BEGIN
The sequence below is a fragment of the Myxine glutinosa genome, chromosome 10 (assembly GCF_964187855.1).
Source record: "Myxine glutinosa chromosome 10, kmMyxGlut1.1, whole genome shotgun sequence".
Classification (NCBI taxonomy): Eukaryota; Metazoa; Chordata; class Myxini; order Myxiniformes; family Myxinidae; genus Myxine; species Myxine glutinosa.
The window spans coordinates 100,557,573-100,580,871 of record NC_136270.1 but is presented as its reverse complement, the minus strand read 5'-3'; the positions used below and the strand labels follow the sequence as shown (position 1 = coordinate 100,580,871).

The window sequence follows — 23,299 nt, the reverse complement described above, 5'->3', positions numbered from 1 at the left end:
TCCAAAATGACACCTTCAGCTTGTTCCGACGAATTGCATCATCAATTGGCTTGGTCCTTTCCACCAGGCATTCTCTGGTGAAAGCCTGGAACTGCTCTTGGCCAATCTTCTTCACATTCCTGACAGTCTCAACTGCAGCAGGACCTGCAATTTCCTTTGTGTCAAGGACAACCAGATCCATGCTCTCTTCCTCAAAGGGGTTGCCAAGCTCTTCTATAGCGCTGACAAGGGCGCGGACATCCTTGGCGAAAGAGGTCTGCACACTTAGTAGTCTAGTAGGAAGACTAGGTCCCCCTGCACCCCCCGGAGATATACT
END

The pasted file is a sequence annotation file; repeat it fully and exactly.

The sequence below is a fragment of the Myxine glutinosa genome, chromosome 10 (assembly GCF_964187855.1).
Source record: "Myxine glutinosa chromosome 10, kmMyxGlut1.1, whole genome shotgun sequence".
Classification (NCBI taxonomy): Eukaryota; Metazoa; Chordata; class Myxini; order Myxiniformes; family Myxinidae; genus Myxine; species Myxine glutinosa.
The window spans coordinates 100,557,573-100,580,871 of record NC_136270.1 but is presented as its reverse complement, the minus strand read 5'-3'; the positions used below and the strand labels follow the sequence as shown (position 1 = coordinate 100,580,871).

The window sequence follows — 23,299 nt, the reverse complement described above, 5'->3', positions numbered from 1 at the left end:
TCCAAAATGACACCTTCAGCTTGTTCCGACGAATTGCATCATCAATTGGCTTGGTCCTTTCCACCAGGCATTCTCTGGTGAAAGCCTGGAACTGCTCTTGGCCAATCTTCTTCACATTCCTGACAGTCTCAACTGCAGCAGGACCTGCAATTTCCTTTGTGTCAAGGACAACCAGATCCATGCTCTCTTCCTCAAAGGGGTTGCCAAGCTCTTCTATAGCGCTGACAAGGGCGCGGACATCCTTGGCGAAAGAGGTCTGCACACTTAGTAGTCTAGTAGGAAGACTAGGTCCCCCTGCACCCCCCGGAGATATACT